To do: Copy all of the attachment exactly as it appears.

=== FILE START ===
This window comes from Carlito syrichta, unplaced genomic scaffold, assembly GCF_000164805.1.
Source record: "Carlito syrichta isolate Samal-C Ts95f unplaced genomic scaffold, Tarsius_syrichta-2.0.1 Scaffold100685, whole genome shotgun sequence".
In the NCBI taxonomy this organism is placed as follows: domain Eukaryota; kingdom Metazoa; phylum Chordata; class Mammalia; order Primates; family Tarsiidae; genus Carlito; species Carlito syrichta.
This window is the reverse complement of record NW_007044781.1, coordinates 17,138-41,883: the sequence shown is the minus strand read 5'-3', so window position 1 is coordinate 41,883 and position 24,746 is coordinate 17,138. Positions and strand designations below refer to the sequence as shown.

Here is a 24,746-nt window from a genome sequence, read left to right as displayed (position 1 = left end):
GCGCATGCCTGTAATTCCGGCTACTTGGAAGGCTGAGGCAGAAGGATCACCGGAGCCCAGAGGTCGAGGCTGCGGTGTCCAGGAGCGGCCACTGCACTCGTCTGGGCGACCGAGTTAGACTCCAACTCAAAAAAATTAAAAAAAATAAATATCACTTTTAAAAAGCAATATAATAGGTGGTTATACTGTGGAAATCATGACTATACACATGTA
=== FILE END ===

This window comes from Carlito syrichta, unplaced genomic scaffold, assembly GCF_000164805.1.
Source record: "Carlito syrichta isolate Samal-C Ts95f unplaced genomic scaffold, Tarsius_syrichta-2.0.1 Scaffold100685, whole genome shotgun sequence".
In the NCBI taxonomy this organism is placed as follows: domain Eukaryota; kingdom Metazoa; phylum Chordata; class Mammalia; order Primates; family Tarsiidae; genus Carlito; species Carlito syrichta.
This window is the reverse complement of record NW_007044781.1, coordinates 17,138-41,883: the sequence shown is the minus strand read 5'-3', so window position 1 is coordinate 41,883 and position 24,746 is coordinate 17,138. Positions and strand designations below refer to the sequence as shown.

Here is a 24,746-nt window from a genome sequence, read left to right as displayed (position 1 = left end):
GCGCATGCCTGTAATTCCGGCTACTTGGAAGGCTGAGGCAGAAGGATCACCGGAGCCCAGAGGTCGAGGCTGCGGTGTCCAGGAGCGGCCACTGCACTCGTCTGGGCGACCGAGTTAGACTCCAACTCAAAAAAATTAAAAAAAATAAATATCACTTTTAAAAAGCAATATAATAGGTGGTTATACTGTGGAAATCATGACTATACACATGTA